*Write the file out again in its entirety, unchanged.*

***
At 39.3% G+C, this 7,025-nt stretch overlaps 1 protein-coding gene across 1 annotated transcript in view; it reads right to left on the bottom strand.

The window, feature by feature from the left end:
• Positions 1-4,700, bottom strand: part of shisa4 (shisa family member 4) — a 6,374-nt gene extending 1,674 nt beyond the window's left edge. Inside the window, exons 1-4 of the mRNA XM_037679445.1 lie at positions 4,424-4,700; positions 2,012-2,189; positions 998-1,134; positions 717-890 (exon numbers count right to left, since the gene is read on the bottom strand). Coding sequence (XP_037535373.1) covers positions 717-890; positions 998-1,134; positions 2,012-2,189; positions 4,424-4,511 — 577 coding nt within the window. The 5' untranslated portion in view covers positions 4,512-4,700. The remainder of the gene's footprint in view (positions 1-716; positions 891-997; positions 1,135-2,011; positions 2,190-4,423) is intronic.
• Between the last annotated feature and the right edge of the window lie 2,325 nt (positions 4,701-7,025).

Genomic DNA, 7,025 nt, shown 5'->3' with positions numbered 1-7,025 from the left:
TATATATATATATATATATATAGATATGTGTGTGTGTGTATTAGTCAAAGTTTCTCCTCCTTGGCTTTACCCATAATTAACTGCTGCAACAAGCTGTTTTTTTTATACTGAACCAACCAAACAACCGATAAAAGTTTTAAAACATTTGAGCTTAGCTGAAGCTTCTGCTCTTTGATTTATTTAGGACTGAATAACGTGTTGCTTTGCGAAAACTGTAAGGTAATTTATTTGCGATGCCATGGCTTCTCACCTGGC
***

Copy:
At 39.3% G+C, this 7,025-nt stretch overlaps 1 protein-coding gene across 1 annotated transcript in view; it reads right to left on the bottom strand.

The window, feature by feature from the left end:
• Positions 1-4,700, bottom strand: part of shisa4 (shisa family member 4) — a 6,374-nt gene extending 1,674 nt beyond the window's left edge. Inside the window, exons 1-4 of the mRNA XM_037679445.1 lie at positions 4,424-4,700; positions 2,012-2,189; positions 998-1,134; positions 717-890 (exon numbers count right to left, since the gene is read on the bottom strand). Coding sequence (XP_037535373.1) covers positions 717-890; positions 998-1,134; positions 2,012-2,189; positions 4,424-4,511 — 577 coding nt within the window. The 5' untranslated portion in view covers positions 4,512-4,700. The remainder of the gene's footprint in view (positions 1-716; positions 891-997; positions 1,135-2,011; positions 2,190-4,423) is intronic.
• Between the last annotated feature and the right edge of the window lie 2,325 nt (positions 4,701-7,025).

Genomic DNA, 7,025 nt, shown 5'->3' with positions numbered 1-7,025 from the left:
TATATATATATATATATATATAGATATGTGTGTGTGTGTATTAGTCAAAGTTTCTCCTCCTTGGCTTTACCCATAATTAACTGCTGCAACAAGCTGTTTTTTTTATACTGAACCAACCAAACAACCGATAAAAGTTTTAAAACATTTGAGCTTAGCTGAAGCTTCTGCTCTTTGATTTATTTAGGACTGAATAACGTGTTGCTTTGCGAAAACTGTAAGGTAATTTATTTGCGATGCCATGGCTTCTCACCTGGC